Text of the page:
- Define and explain effusion and diffusion
- State Graham’s law and use it to compute relevant gas properties

If you have ever been in a room when a piping hot pizza was delivered, you have been made aware of the fact that gaseous molecules can quickly spread throughout a room, as evidenced by the pleasant aroma that soon reaches your nose. Although gaseous molecules travel at tremendous speeds (hundreds of meters per second), they collide with other gaseous molecules and travel in many different directions before reaching the desired target. At room temperature, a gaseous molecule will experience billions of collisions per second. The mean free path is the average distance a molecule travels between collisions. The mean free path increases with decreasing pressure; in general, the mean free path for a gaseous molecule will be hundreds of times the diameter of the molecule

In general, we know that when a sample of gas is introduced to one part of a closed container, its molecules very quickly disperse throughout the container; this process by which molecules disperse in space in response to differences in concentration is called diffusion (shown in Figure \(\PageIndex{1}\)). The gaseous atoms or molecules are, of course, unaware of any concentration gradient, they simply move randomly—regions of higher concentration have more particles than regions of lower concentrations, and so a net movement of species from high to low concentration areas takes place. In a closed environment, diffusion will ultimately result in equal concentrations of gas throughout, as depicted in Figure \(\PageIndex{1}\). The gaseous atoms and molecules continue to move, but since their concentrations are the same in both bulbs, the rates of transfer between the bulbs are equal (no *net* transfer of molecules occurs).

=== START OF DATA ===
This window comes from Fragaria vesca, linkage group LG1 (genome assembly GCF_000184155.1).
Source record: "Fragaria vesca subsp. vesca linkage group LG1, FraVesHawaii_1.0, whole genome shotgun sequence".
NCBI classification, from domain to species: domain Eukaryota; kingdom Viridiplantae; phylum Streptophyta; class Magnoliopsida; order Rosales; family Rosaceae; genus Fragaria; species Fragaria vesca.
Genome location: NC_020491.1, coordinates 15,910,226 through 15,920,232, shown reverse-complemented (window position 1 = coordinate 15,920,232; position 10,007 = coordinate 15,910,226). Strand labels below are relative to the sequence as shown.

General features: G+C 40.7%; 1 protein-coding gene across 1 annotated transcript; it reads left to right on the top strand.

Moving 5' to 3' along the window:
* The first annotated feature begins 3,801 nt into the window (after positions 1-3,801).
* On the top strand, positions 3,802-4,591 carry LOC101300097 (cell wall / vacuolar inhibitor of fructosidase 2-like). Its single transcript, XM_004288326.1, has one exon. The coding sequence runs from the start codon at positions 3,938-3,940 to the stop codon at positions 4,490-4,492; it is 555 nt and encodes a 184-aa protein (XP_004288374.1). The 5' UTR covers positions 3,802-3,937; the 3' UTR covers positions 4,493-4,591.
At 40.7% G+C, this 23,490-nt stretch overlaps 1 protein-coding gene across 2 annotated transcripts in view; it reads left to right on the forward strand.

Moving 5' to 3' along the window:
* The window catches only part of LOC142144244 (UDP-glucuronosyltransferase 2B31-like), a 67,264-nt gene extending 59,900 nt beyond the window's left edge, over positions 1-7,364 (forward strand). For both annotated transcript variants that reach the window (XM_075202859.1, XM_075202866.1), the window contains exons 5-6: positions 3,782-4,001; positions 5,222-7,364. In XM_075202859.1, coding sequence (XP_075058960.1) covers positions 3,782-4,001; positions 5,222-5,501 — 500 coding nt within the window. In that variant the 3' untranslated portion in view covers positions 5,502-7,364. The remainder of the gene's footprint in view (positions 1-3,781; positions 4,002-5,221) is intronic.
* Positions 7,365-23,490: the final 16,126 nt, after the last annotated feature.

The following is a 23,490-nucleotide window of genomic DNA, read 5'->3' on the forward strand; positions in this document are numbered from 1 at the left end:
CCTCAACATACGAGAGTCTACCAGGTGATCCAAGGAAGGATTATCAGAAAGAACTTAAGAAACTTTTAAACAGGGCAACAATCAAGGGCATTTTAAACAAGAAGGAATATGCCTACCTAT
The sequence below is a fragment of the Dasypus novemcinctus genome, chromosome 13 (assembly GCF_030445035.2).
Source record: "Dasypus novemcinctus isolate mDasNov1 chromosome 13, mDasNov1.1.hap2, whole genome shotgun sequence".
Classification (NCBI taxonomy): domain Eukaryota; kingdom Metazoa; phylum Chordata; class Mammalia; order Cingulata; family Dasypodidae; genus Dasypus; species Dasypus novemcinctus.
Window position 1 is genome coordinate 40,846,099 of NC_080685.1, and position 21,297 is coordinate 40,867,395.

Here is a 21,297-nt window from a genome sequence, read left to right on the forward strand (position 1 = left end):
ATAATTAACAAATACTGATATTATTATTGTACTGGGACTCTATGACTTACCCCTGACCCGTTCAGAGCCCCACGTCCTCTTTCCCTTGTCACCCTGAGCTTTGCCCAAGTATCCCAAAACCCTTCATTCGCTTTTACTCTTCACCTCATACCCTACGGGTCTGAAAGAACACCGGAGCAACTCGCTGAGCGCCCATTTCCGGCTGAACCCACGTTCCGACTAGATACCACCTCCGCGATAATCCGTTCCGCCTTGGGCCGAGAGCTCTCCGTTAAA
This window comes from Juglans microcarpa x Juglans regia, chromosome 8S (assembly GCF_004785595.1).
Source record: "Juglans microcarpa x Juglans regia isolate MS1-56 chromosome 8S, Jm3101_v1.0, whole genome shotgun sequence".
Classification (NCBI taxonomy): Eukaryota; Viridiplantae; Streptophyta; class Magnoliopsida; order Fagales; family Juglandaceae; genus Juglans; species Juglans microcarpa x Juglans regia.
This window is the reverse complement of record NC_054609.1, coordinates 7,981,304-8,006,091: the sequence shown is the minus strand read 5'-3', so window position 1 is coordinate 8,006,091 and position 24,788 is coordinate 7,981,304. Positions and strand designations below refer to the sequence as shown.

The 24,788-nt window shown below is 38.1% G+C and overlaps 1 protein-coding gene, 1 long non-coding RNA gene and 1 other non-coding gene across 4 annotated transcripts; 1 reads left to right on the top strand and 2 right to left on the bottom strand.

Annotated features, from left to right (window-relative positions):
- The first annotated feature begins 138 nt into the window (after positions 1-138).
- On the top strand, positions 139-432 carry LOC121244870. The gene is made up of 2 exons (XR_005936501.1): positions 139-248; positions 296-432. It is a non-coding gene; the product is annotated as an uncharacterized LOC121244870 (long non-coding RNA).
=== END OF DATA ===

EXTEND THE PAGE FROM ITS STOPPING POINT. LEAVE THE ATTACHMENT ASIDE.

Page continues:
We are often interested in the rate of diffusion, the amount of gas passing through some area per unit time:

\[\textrm{rate of diffusion}=\dfrac{\textrm{amount of gas passing through an area}}{\textrm{unit of time}} \nonumber \]

The diffusion rate depends on several factors: the concentration gradient (the increase or decrease in concentration from one point to another); the amount of surface area available for diffusion; and the distance the gas particles must travel. Note also that the time required for diffusion to occur is inversely proportional to the rate of diffusion, as shown in the rate of diffusion equation.

A process involving movement of gaseous species similar to diffusion is effusion, the escape of gas molecules through a tiny hole such as a pinhole in a balloon into a vacuum (Figure \(\PageIndex{1}\)). Although diffusion and effusion rates both depend on the molar mass of the gas involved, their rates are not equal; however, the ratios of their rates are the same.

If a mixture of gases is placed in a container with porous walls, the gases effuse through the small openings in the walls. The lighter gases pass through the small openings more rapidly (at a higher rate) than the heavier ones (Figure \(\PageIndex{2}\)). In 1832, Thomas Graham studied the rates of effusion of different gases and formulated Graham’s law of effusion: *The rate of effusion of a gas is inversely proportional to the square root of the mass of its particles*: